This year, I have not entered Friday night Stations with the fatigue of a man who had spent a night in prison and a public trial in Pilate’s court. But I am amazed to feel, even without hunger pains, a kind of psychological weariness as we begin the Stations. “The First Station: Jesus is condemned to death. We adore you O Christ and we praise you….” There we stand, looking down a line of fourteen stations that end only in death and burial.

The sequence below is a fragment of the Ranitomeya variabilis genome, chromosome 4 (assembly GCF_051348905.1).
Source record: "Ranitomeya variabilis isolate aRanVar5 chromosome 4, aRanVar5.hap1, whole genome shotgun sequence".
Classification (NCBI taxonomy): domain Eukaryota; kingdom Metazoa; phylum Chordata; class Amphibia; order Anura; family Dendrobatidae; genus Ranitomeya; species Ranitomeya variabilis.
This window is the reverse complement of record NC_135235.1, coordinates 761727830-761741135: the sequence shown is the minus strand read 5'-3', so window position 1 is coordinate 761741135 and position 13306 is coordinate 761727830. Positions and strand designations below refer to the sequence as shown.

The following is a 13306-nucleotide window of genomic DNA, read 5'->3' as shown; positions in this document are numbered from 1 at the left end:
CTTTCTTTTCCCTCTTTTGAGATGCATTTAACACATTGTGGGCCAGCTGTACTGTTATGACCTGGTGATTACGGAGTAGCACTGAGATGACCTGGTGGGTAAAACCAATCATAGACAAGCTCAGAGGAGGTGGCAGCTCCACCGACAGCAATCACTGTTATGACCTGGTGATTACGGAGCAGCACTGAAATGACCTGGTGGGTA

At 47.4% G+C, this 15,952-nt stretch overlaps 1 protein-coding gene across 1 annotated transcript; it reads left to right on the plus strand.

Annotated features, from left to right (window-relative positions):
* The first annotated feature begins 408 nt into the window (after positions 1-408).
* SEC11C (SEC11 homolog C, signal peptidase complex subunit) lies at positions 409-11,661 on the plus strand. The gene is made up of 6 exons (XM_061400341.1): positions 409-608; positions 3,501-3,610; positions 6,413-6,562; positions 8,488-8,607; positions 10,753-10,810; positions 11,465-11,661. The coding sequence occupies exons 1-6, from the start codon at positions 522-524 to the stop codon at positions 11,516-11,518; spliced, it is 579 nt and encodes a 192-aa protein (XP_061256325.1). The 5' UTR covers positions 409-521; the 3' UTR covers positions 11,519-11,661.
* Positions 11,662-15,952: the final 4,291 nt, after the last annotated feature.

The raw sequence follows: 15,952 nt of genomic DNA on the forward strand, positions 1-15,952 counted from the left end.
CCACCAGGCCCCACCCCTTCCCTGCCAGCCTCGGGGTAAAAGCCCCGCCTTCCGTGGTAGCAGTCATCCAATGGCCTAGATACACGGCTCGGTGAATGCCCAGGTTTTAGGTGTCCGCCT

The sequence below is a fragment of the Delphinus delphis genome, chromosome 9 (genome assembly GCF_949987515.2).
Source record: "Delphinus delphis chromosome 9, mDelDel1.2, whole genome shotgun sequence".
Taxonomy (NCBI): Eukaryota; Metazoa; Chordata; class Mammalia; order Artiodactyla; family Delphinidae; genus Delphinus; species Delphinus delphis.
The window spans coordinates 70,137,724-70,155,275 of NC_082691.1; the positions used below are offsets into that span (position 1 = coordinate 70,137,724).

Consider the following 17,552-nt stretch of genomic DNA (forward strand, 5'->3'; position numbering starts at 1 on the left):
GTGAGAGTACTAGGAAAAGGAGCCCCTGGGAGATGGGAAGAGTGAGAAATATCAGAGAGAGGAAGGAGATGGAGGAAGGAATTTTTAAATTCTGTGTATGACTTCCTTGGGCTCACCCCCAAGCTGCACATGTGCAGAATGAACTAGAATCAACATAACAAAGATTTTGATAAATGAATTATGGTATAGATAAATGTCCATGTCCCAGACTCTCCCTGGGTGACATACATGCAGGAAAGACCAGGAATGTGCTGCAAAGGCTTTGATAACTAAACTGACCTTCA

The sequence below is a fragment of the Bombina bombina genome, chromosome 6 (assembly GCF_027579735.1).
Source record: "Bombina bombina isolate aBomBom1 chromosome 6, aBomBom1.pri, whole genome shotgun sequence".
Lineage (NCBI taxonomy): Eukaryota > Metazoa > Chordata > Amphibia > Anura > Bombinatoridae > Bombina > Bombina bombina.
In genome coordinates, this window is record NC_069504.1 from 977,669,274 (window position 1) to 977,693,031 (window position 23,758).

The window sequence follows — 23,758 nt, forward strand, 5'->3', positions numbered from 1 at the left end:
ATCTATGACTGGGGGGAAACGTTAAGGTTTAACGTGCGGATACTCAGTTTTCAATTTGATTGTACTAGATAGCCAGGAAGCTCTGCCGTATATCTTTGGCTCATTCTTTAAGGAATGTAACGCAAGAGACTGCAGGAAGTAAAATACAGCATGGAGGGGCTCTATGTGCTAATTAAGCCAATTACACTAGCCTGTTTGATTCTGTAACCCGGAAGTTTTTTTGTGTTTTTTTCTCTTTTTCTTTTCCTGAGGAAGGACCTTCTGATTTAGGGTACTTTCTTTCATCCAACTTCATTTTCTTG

There we all stand, at the First Station, and we wonder how we will make it to the end. We might even wonder how Jesus—true God but also true man—how He felt as he looked down the long road to Calvary. Whether we realize that we are feeling as He has felt or not, we keep our heads down and we keep going. We stop counting the genuflections, the prayers, the Stabat Mater verses, and we enter into the Way of the Cross. It usually overtakes me by the Fourth or Fifth Station, and then without realizing it, I am walking side by side with Him. And a joy overcomes me, around the Seventh or Eighth Station, that I am not alone. I am walking this Way with Him, and with all these people around me. None of us walks alone, and nothing can defeat a people who walk together with the Lord. This is the irreplaceable fruit of any pilgrimage, and in particular of that brief pilgrimage we call the Way of the Cross.